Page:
Back Story: Margarita Madness
A service call came in about the margarita machine at a Mexican family-dining restaurant about three hours away from Refrigerated Specialist, in Mesquite, Texas. RSI had leased the machine to the restaurant owners about 10 months earlier.
“They told us the machine had been making a squealing noise when it was running, and then suddenly it wouldn’t turn on at all,” recalls RSI Owner Scott Hester.
Hester suspected neglect rather than equipment failure. “The restaurant owner had been through a couple of managers,” Hester says. “The turnover led to a breakdown in communication when it came to equipment upkeep, including the margarita maker.”
When the RSI service agent arrived at the restaurant, he found a sadly neglected machine. The compressor had burnt out for a second time because “someone had plugged the margarita machine into the same circuit with another high-amperage appliance,” Hester says. “Starting and restarting the machine with too-low voltage fried the compressor’s motor windings.” The ironic thing: an empty dedicated circuit was nearby.
But the story gets worse. “The margarita machine hadn’t been broken down, lubricated and cleaned in about six months,” Hester says. “The night bar staff would switch it off at the end of the evening, and the morning crew would turn it back on. It wasn’t as bad as some I’ve seen, where sugar from the drink mix actually ‘welds’ the machine to the counter surface. But this one was close.”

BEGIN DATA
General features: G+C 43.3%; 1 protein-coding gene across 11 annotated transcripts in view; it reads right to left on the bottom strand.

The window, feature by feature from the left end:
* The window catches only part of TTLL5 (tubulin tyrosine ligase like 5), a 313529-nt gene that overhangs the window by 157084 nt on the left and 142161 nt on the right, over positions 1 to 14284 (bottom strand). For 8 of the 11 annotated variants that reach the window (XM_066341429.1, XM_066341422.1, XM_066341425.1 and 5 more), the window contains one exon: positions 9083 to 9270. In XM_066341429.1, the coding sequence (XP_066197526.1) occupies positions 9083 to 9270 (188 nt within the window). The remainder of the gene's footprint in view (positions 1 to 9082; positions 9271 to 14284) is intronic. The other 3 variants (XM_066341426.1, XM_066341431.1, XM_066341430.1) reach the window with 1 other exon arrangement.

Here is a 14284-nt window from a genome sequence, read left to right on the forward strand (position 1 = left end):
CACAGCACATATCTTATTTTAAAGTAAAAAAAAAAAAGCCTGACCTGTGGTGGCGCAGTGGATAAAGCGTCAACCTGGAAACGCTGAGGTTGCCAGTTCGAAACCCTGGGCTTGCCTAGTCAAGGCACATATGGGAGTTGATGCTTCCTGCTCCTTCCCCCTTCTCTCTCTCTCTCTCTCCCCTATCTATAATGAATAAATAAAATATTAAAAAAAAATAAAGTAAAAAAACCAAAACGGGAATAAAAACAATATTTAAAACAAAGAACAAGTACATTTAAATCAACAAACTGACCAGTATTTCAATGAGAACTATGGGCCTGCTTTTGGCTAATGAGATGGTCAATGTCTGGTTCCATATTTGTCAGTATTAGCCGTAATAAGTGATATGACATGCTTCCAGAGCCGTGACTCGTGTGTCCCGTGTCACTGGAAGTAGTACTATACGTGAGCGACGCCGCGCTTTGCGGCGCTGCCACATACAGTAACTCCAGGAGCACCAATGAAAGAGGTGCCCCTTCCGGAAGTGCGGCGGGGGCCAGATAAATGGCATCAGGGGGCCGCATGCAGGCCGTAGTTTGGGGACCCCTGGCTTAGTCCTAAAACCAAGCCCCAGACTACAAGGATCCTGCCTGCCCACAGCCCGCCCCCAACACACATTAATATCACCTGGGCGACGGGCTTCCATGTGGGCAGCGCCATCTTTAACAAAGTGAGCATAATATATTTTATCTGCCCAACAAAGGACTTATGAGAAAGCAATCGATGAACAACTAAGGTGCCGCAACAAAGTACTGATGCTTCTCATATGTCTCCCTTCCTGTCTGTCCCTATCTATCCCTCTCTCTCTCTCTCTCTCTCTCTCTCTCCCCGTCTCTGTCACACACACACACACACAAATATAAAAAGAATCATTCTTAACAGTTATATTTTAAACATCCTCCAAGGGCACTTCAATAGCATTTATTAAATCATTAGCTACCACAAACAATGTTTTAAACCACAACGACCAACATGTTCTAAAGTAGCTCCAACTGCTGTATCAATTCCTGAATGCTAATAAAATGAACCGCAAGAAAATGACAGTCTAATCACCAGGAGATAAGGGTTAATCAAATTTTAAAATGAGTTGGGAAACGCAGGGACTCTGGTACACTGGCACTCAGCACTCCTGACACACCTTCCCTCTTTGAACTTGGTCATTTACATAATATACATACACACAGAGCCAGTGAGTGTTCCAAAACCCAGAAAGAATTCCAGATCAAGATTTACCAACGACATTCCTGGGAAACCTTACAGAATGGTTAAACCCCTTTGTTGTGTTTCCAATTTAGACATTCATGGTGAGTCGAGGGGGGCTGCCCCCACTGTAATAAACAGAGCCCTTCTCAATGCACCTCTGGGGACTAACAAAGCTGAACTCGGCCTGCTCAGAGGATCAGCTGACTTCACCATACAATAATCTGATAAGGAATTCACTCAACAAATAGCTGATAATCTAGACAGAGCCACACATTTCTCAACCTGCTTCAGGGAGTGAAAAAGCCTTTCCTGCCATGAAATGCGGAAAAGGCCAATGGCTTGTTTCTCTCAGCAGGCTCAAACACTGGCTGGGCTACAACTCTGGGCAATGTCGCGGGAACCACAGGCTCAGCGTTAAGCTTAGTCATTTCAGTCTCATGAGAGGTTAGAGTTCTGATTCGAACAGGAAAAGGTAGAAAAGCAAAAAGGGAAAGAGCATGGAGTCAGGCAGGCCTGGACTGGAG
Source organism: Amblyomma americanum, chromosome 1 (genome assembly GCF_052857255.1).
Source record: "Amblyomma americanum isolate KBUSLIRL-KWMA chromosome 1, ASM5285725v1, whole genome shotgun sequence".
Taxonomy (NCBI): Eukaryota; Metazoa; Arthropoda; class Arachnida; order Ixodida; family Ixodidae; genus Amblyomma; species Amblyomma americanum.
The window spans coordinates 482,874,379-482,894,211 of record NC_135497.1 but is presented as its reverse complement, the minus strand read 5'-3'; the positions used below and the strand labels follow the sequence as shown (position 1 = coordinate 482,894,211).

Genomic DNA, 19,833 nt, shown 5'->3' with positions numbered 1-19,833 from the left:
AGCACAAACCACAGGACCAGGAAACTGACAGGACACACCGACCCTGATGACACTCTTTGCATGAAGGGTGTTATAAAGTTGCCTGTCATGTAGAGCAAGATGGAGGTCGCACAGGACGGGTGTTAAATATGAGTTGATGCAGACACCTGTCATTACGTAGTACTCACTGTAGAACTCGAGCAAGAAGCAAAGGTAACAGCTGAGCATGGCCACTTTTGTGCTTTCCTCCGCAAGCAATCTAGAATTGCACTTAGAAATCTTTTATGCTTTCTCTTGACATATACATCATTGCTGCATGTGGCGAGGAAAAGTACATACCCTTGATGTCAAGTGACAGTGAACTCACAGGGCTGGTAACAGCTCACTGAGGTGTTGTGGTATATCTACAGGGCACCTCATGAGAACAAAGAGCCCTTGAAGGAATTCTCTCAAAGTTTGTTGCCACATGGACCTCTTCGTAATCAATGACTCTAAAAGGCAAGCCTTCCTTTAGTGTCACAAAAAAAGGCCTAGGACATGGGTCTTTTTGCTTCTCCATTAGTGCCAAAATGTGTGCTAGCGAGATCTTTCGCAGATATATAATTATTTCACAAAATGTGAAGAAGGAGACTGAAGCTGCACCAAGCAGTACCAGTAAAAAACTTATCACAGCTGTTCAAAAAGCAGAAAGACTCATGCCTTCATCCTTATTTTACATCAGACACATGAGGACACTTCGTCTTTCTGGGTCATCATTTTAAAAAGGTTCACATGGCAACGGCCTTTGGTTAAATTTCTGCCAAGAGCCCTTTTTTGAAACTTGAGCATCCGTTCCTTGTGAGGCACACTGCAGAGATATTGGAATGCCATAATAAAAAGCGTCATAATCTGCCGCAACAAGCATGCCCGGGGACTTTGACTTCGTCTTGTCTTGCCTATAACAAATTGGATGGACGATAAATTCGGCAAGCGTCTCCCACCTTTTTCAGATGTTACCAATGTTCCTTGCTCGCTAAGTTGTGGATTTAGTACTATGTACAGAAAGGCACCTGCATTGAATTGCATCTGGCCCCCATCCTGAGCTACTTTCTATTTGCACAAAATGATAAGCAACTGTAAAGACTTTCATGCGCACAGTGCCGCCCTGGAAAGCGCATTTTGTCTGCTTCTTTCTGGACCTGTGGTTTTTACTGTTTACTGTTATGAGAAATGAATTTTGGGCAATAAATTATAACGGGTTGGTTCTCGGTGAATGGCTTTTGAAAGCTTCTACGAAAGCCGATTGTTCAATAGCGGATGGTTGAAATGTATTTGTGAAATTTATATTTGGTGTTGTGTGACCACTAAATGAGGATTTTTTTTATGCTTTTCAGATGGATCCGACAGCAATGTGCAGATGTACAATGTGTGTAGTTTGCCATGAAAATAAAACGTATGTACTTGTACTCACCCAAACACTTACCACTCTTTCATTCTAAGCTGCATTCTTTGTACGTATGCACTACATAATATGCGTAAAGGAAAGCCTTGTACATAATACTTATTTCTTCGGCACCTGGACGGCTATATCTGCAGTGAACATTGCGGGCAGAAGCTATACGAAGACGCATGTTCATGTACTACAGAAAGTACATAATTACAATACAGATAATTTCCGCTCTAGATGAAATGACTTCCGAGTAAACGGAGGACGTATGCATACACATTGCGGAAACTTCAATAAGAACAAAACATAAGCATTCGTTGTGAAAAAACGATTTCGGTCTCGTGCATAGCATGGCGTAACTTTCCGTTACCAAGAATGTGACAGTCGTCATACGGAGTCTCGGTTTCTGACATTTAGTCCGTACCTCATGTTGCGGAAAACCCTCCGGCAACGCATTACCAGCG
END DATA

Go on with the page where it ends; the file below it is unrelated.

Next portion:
“We had supplied the restaurant with a laminated instruction sheet showing how to do the breakdown, lubrication and cleaning routine each night and put it back together in the morning,” Hester adds. “You just drain the unit, disassemble it and leave the parts to soak and sanitize overnight, then reassemble and lubricate in the morning.”
Additionally, the machine was missing its faceplate O-ring, and without lubrication, it led to the high-pitched squealing noise the operator had complained about before the unit stopped working.
“Without the spacing created by the O-ring, the dasher was spinning against the back of the faceplate,” Hester says. “If that goes on for too long, you’ll be putting plastic shavings into people’s drinks.
“The machine was still within warranty, but this was total user error,” Hester continues. “The owner seemed embarrassed and was very interested in learning how to avoid future problems.”
The RSI service agent replaced the compressor, plugged the machine into a dedicated outlet and added a new O-ring with proper lubrication. He also left a spare tune-up kit and an extra tube of food-safe petro gel lubricant for good measure.
Hester has developed a quick test to separate good bar operators from mediocre ones. “I’ll ask the bartender to show me the bar’s petro gel and sanitizer liquid or powder. If they can, it’s good. And if they can’t, I’ll play it safe and just order bottled beer.”
Copyright FER April 2014